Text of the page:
At 24 I had my first opportunity to manage others. I managed a team of 15 and I was ill prepared for it. I made lots of mistakes but eventually found what worked. Over the next several years I had the opportunity to hold senior leadership positions within my organization and lead more than 100 employees in multiple locations, many of which were millennials. My experience has been and continues to show, that it is impossible to lead this generation with traditional thinking. Finding success with millennials can feel like getting my 5-year-old to clean our playroom.
In our home, we have a playroom for our children’s toys. As you can imagine, with two young girls, 5 and 3, this room often looks like the aftermath of a nuclear Barbie bomb. When I ask my oldest girl, McKay, to please clean the play room, inevitably, I discover one of three things upon my return:
On rare occasions, the room is cleaned to the best of her ability. Although it isn’t as clean as her mom would want it, it is the best she can do.
Other times the room is untouched and somehow my daughter has lost mobility in her arms and legs leaving her a paralyzed, whining heap on the ground.
More often than not, though, I return to find the room completely untouched and my daughter has donned the persona of a royal princess with a crown, a scepter and a host of loyal plush subjects which may or may not include her 2-year old sister. The blank stares from her subjects indicate they have no intention of cleaning the room.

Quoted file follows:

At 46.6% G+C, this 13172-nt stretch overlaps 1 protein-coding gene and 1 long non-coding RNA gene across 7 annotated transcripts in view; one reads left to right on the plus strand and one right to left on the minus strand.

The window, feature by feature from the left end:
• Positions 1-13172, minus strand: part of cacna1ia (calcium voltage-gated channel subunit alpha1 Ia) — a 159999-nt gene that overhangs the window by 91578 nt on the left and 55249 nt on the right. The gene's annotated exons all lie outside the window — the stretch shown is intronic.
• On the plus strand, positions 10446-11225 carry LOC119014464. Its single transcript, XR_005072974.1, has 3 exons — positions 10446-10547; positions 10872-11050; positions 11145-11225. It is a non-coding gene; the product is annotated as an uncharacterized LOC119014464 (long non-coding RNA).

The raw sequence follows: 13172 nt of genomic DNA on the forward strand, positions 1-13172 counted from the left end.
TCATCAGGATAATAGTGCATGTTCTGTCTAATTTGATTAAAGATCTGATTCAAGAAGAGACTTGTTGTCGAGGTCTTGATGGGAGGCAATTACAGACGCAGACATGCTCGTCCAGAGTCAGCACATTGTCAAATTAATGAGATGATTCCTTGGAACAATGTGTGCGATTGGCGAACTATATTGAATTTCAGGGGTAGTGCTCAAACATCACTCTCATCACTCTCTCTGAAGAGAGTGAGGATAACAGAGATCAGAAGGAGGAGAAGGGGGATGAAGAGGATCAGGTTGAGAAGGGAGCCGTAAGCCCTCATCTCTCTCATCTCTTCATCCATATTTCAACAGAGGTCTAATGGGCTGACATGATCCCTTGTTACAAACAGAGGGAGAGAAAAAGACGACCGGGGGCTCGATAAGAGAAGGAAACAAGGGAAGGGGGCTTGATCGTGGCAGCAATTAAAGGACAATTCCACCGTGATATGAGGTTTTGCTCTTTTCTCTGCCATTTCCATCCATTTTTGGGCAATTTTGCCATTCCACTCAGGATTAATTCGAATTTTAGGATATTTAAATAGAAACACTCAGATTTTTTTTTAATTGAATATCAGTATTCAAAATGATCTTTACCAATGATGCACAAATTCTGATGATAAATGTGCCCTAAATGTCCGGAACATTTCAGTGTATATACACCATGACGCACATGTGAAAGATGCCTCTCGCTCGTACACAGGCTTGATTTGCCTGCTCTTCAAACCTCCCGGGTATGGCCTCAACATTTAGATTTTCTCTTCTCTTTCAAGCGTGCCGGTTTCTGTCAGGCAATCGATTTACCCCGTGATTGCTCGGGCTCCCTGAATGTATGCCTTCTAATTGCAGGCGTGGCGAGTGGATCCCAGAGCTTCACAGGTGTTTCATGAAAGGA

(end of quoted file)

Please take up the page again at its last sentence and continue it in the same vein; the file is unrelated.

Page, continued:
Clearly, what is important for my daughter differs from what is important for me. For this room to be cleaned it takes more than simply asking her to clean the play room or work by my rules. When it comes to millennials, many organizations feel similarly, like they’ve just walked into a room expecting productivity only to find princesses and paralysis.
What Do Companies See?
There is no shortage of research on the millennial generation. This is because of their current and predicted impact on the economy. Organizations are working fervently to wrap their heads around how to engage, attract and retain this group as both employees and as consumers.
Millennials, are on average, disengaged at work 71% of the time. And 16% of the time they are actively working against their organizations.
60% of employed millennials are currently looking for work outside their organizations.
Millennial turnover is costing organizations in the US $30.5 billion annually. Currently, between 25-40% of the workforce is made up of millennials, which means that companies will only lose more money to millennial churn as time goes on.
Millennials seek mentorship and coaching from their leadership and they’re willing to jump ship to find it. Even if there is no lifeboat in sight. Engagement (and productivity) is tightly tied to the degree of coaching they receive with leaders of their teams and departments.
This article isn’t focused on why this generation acts the way they do, rather it works to refocus leaders on ‘why’ organizations continue to struggle to influence this group. What makes this generation nearly impossible to lead are three things and has little to do with millennials.
Three Reasons You Might be Failing to Lead Millennials.
You Don’t Show Up
This generation demands a leadership presence. I say demand because previous generations hope for similar leadership but have become tolerant of its absence. Millennials don’t want an all hands meeting once a quarter, they want leadership who is aware of their work in a way that’s relevant, supportive, insightful and effective. But leaders don’t show up. Research shows that as leaders are promoted through an organization they spend more time away from their teams, in their offices, outside their departments and outside their organizations. Research by Gallup shows that more than 50% of employees meet with their boss “less than monthly” but when millennials meet regularly with their managers, both productivity and engagement increases. I don’t have to tell you what happens to job satisfaction and retention numbers when employees are productive and engaged in their work.